Prep Baseball & Softball

Funkhouser sets new Edwardsville baseball coaching record, passes his old coach

Edwardsville head coach Tim Funkhouser is now the winningest coach in Tigers history.
Edwardsville head coach Tim Funkhouser is now the winningest coach in Tigers history. News-Democrat file photo

Even though he’s now the winningest baseball coach in Edwardsville High history with 510 victories, it’s tough to get longtime coach Tim Funkhouser to accept any of the credit.

Funkhouser passed his former coach with the Tigers, Tom Pile, to become the school’s coaching victory leader. The milestone victory came Friday with a 4-1 victory over Lockport as part of the Edwardsville Tiger Classic.

Funkhouser sees himself as a caretaker of a great program that includes talented players, a strong coaching staff led by veteran pitching coach Mike Waldo and good support from everyone around him, including the local baseball community.

Edwardsville (26-1) was 17th in the nation in the latest USA Super 25 national high school baseball rankings. The Tigers are also first in the state according to the state rankings and first in the News-Democrat Large-School (Class 3A-4A) poll.

The Tigers won state championships in 1990 and 1998 under Pile and since its inception in 1944, the program has made 14 state tournament trips. Edwardsville also finished second in 1991 and 2002.

Former Tigers Mark Little, Jason Boyd and Justin Hampson all played in the major league and the program has churned out numerous successful players on the minor-league and collegiate level.

“The success kind of drives the success,” said Funkhouser, who has a 510-131 record since taking over as a 25-year-old at Edwardsville in 1999 following three seasons as the head coach at Triad. “I feel very fortunate and blessed to be in the situation I’m coaching in now. You’re not only co aching in your home town and at the high school where you played, but with the support from the community, the administration, the coaching staff, our baseball boosters ... it’s been great.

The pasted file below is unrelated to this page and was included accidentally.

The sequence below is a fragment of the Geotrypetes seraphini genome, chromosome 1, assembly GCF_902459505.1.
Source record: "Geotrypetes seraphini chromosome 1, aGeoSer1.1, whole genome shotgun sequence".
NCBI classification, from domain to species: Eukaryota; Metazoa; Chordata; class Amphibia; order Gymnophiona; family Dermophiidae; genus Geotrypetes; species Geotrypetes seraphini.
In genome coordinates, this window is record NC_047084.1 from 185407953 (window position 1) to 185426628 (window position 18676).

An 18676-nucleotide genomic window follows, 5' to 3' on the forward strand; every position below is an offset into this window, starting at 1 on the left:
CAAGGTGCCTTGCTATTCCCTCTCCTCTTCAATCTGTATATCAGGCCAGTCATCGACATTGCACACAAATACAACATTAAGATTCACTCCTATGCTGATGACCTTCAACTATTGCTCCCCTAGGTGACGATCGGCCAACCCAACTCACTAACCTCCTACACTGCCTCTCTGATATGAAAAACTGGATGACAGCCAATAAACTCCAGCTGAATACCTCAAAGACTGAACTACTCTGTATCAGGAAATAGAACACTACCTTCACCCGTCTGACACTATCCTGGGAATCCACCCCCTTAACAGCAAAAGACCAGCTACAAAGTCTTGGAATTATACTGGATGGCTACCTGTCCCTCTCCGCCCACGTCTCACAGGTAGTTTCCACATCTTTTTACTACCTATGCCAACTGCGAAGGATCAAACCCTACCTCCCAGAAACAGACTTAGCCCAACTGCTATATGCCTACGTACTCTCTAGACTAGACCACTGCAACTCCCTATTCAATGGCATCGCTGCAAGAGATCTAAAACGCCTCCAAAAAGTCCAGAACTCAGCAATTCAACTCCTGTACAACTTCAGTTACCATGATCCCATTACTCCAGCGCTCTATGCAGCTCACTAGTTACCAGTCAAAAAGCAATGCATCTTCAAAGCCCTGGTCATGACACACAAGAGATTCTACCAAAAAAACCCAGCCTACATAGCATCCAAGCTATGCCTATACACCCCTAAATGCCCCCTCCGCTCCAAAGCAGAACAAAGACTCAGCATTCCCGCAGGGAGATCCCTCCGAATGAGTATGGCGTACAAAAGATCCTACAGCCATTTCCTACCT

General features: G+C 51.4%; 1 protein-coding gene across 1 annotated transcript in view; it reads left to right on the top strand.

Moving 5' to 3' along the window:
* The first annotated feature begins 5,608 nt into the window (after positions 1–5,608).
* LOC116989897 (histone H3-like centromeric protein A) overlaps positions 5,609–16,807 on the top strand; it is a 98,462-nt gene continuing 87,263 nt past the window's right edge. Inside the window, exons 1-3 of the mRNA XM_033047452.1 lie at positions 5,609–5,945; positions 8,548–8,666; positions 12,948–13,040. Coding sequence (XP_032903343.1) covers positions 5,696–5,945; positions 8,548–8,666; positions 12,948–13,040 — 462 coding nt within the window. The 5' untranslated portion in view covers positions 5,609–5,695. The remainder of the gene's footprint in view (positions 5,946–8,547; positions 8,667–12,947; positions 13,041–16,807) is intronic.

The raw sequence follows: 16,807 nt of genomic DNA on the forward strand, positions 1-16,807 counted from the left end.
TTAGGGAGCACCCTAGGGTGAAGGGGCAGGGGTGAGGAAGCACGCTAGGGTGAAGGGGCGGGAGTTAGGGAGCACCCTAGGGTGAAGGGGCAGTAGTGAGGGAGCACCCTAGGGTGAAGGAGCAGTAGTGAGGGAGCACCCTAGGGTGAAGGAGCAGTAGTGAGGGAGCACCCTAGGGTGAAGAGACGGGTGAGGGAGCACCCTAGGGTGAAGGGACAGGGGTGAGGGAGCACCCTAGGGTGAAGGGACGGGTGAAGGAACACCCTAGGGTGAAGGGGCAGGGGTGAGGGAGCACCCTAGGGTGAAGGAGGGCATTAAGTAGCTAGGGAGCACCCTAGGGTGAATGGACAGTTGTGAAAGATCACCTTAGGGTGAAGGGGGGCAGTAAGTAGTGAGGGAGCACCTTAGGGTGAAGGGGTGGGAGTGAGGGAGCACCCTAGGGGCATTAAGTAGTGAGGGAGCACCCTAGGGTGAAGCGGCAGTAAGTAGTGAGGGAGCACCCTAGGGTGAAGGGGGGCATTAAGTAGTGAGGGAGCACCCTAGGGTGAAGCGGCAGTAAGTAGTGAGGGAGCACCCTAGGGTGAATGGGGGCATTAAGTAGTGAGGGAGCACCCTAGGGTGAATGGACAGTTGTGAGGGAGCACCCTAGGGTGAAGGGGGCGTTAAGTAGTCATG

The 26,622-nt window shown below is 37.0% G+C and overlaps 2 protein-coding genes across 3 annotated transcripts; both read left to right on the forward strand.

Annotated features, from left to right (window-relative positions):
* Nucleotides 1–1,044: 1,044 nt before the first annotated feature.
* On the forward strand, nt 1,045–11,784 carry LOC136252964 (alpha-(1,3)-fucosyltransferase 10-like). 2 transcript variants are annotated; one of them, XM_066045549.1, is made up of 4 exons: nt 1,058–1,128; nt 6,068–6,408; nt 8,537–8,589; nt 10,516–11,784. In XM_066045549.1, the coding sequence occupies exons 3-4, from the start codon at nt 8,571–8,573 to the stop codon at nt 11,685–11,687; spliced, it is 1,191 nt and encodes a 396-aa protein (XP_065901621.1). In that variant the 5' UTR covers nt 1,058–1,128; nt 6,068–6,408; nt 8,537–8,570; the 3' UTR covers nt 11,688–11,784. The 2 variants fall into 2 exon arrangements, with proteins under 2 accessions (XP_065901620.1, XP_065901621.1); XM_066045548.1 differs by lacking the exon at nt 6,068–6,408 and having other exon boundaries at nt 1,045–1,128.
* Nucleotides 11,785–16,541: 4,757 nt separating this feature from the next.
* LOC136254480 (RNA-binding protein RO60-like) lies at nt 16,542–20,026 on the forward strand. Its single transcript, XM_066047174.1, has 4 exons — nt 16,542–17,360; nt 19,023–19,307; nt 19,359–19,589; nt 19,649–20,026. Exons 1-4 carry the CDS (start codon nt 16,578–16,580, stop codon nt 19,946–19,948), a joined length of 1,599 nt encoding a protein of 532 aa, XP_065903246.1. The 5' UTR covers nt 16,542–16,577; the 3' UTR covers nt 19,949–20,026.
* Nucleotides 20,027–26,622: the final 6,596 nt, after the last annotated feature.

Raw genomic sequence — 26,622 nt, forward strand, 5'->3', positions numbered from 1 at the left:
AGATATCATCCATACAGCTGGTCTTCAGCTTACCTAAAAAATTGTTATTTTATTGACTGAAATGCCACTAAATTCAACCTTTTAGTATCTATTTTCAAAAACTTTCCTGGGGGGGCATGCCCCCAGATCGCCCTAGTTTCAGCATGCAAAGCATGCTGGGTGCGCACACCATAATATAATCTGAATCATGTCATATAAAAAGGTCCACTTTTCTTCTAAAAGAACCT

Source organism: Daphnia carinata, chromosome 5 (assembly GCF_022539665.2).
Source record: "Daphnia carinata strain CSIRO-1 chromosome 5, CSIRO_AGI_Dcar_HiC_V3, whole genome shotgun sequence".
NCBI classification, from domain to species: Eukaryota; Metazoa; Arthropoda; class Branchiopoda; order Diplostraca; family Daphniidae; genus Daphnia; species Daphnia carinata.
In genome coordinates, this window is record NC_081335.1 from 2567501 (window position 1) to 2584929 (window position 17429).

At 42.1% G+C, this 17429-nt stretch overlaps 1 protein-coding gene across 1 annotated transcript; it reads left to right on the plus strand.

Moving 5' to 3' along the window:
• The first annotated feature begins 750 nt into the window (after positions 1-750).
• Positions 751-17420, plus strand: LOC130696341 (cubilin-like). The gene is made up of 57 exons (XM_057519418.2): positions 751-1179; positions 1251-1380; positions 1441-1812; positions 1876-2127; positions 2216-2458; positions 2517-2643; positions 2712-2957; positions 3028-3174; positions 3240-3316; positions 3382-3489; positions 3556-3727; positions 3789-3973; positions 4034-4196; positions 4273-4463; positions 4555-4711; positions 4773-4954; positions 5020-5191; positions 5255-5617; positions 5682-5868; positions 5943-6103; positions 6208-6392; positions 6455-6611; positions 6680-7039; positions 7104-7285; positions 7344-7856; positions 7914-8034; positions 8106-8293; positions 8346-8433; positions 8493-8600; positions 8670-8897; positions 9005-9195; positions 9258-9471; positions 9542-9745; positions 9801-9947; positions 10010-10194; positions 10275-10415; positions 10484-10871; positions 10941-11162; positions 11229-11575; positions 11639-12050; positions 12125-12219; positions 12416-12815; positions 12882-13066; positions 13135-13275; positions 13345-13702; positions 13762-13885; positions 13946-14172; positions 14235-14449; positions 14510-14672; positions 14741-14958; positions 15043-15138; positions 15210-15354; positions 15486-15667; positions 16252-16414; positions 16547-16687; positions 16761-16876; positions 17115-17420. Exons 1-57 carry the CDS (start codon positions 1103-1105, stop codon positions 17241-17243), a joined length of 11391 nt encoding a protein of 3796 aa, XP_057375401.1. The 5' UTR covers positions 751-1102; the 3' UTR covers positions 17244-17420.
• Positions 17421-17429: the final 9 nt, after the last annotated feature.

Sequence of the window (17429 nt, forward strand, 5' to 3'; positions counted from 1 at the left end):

“We’ve been fortunate we’ve had so many good players. Your success comes from good players —and good players that execute.”

Funkhouser replaced Pile, his former high school baseball coach, when Pile retired following the 1998 season. The colorful Pile guided Edwardsville to a pair of state championships as well as a No. 1 national ranking in his final season in 1998, winning 509 games along the way.

Funkhouser enjoyed playing for Pile and was a three-year starter and starting shortstop on the Tigers’ 1990 Class AA state title team.

“I had some great experiences with Coach Pile and I remember even coaching against him,” Funkhouser said. “That wasn’t as fun as playing for him.”

Funkhouser’s father, Bill Funkhouser, adds a 129-79-1 record to the family coaching total from his tenure as Tigers’ baseball coach from 1973 to 1980.

Still a regular at every game, Bill Funkhouser beams with pride whenever discussing Edwardsville baseball, his son or any of the players or coaches connected to the Tigers.

“He’s been so supportive over the years going back to helping me learn the game myself as a player,” Tim Funkhouser said. “I knew at a young age that I wanted to coach. As a player I really enjoyed the game and the competition and yet I think I enjoy coaching even more. I never thought I’d say that as a player because I really enjoyed the game and had such a passion for it.”

What part of dad’s coaching advice did the younger Funkhouser make a regular part of his own approach?

“Probably the biggest thing I learned from him was having the desire each day and giving it your all,” Tim Funkhouser said. “He was a great influence on my playing career and now my coaching career.”

Funkhouser also points plenty of credit for his own success toward the pitching coach work done by Waldo, a part of the Edwardsville coaching staff since 1980.

“He’s been the mainstay,” Funkhouser said. “He’s been a part of both ends of this and even some prior to that, so that definitely puts it into perspective for me. To see the energy and the passion of ‘trying to do good’ as he says ... it’s amazing. He’s still going about his business like he always was.”

Contact reporter Norm Sanders at or 618-239-2454. Follow him on Twitter: @NormSanders.